Wireless computing has been treated in the algorithm and theory community for a long time. Nearly all of that large body of research, however, has been in graph-based models that over-simplify the properties of the wireless medium, including signal attenuation, and additivity. The engineering community, on the other hand, has focused on physical models, such as the SINR model, that captures reality with greater fidelity, but that research often ignores the algorithmic and complexity issues involved.
In recent years, efforts have been afoot to meld the two approaches to capture the best of both worlds: combine rigorous worst-case analysis of algorithms with increasingly more realistic models. This workshop series is an attempt to further the progress of these efforts by bringing together researchers from different directions, as well as to introduce these emerging topics to young researchers.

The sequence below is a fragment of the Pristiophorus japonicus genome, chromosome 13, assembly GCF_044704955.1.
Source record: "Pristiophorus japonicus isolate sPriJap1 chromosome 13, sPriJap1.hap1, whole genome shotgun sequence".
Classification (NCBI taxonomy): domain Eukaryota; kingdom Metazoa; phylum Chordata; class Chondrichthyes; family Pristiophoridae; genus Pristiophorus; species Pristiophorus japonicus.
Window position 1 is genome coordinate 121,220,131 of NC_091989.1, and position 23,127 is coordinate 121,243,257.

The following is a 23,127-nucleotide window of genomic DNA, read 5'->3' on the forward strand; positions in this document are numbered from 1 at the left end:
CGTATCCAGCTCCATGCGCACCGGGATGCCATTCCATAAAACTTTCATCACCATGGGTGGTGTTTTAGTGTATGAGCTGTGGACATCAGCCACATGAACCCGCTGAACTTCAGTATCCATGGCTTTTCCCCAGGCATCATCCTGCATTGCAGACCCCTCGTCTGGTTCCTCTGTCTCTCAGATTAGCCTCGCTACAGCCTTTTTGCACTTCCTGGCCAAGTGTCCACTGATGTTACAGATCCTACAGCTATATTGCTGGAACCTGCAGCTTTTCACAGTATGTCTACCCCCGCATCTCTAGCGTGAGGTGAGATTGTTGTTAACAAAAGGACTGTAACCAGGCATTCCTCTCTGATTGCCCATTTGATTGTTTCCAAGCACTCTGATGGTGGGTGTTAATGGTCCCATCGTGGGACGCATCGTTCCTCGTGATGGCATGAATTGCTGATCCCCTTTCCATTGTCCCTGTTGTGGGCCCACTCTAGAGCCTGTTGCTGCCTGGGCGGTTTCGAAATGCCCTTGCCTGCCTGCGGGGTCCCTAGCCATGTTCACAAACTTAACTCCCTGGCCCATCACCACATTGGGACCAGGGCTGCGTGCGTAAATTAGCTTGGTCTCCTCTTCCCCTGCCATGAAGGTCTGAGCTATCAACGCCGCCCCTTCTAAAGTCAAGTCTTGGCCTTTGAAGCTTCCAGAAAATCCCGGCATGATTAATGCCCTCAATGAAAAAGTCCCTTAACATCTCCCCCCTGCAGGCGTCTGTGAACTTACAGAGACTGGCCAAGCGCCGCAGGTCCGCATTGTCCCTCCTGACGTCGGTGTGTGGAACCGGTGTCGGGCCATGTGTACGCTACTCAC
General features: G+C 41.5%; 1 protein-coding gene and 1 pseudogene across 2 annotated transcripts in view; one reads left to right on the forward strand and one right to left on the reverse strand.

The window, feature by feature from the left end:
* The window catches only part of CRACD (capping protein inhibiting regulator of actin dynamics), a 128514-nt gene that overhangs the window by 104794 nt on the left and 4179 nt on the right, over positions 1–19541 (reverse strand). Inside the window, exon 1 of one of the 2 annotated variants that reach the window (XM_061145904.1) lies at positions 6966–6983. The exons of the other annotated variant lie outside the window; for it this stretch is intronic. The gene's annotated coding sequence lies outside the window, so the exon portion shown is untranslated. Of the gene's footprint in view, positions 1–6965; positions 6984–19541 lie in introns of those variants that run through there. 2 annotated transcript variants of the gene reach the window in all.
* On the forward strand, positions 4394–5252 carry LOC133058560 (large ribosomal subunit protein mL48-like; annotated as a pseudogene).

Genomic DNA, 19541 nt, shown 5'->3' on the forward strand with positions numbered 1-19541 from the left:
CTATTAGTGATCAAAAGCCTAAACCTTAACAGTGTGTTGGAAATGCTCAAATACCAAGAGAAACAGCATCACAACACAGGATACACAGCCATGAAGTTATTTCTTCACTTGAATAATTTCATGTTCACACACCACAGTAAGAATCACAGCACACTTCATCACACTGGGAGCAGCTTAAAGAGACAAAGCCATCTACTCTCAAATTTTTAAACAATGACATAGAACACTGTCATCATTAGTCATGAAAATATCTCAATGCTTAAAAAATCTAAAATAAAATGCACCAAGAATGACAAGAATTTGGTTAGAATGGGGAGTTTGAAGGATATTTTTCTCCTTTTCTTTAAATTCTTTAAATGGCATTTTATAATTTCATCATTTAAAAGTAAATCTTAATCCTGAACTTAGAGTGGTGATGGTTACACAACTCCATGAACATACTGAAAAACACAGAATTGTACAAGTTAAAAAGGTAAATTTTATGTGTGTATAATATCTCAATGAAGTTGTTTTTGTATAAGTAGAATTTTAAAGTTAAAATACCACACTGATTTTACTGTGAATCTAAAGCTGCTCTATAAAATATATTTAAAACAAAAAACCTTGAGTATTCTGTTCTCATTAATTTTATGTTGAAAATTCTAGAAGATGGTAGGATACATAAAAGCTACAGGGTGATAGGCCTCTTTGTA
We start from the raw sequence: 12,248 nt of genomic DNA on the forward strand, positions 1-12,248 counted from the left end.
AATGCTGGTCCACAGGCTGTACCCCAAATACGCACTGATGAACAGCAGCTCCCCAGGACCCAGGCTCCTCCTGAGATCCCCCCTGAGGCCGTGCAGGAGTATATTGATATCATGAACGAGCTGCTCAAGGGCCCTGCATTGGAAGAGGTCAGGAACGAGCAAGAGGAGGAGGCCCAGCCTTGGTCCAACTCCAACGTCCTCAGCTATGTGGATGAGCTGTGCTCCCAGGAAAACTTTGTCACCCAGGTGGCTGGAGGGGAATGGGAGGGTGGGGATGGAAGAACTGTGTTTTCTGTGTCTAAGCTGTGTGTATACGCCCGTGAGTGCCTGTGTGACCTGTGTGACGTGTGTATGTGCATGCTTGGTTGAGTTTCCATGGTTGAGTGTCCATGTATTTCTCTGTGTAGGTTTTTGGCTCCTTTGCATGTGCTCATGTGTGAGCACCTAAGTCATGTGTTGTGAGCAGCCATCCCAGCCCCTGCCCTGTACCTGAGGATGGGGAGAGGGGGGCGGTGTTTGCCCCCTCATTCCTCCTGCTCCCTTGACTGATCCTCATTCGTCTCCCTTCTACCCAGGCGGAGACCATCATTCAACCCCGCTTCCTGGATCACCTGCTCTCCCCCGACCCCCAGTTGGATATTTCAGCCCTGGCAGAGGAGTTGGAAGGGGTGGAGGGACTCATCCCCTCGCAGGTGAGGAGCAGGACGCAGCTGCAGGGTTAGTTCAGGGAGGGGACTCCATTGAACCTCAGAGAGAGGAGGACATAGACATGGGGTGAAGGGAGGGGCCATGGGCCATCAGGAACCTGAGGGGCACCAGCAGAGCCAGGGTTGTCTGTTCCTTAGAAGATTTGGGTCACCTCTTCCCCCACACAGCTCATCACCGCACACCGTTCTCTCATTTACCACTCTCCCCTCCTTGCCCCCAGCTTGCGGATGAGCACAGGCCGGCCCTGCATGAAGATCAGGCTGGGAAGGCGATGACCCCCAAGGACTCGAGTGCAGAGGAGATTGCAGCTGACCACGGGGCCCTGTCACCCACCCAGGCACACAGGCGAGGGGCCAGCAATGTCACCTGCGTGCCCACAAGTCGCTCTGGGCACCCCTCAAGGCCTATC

Co-locating the workshop with PODC is particularly relevant in light of the subject matter – which is inherently distributed – and the community involved.
Distributed Software-Defined Networks (DSDN)
July 15, 2014 (morning)
- Stefan Schmid (firstname.lastname@example.org)
- Petr Kuznetsov (email@example.com)
The goal of the workshop is to provide a forum where the PODC and the networking community can meet and learn from their respective fields. In particular, we plan to focus on the novel paradigm of software defined networking (SDN) and related new distributed computing problems.
Theoretical Aspects of Dynamic Distributed Systems (TADDS)
July 15, 2014 (afternoon)
- Lélia Blin (firstname.lastname@example.org)
- Yann Busnel (Yann.Busnel@univ-nantes.fr)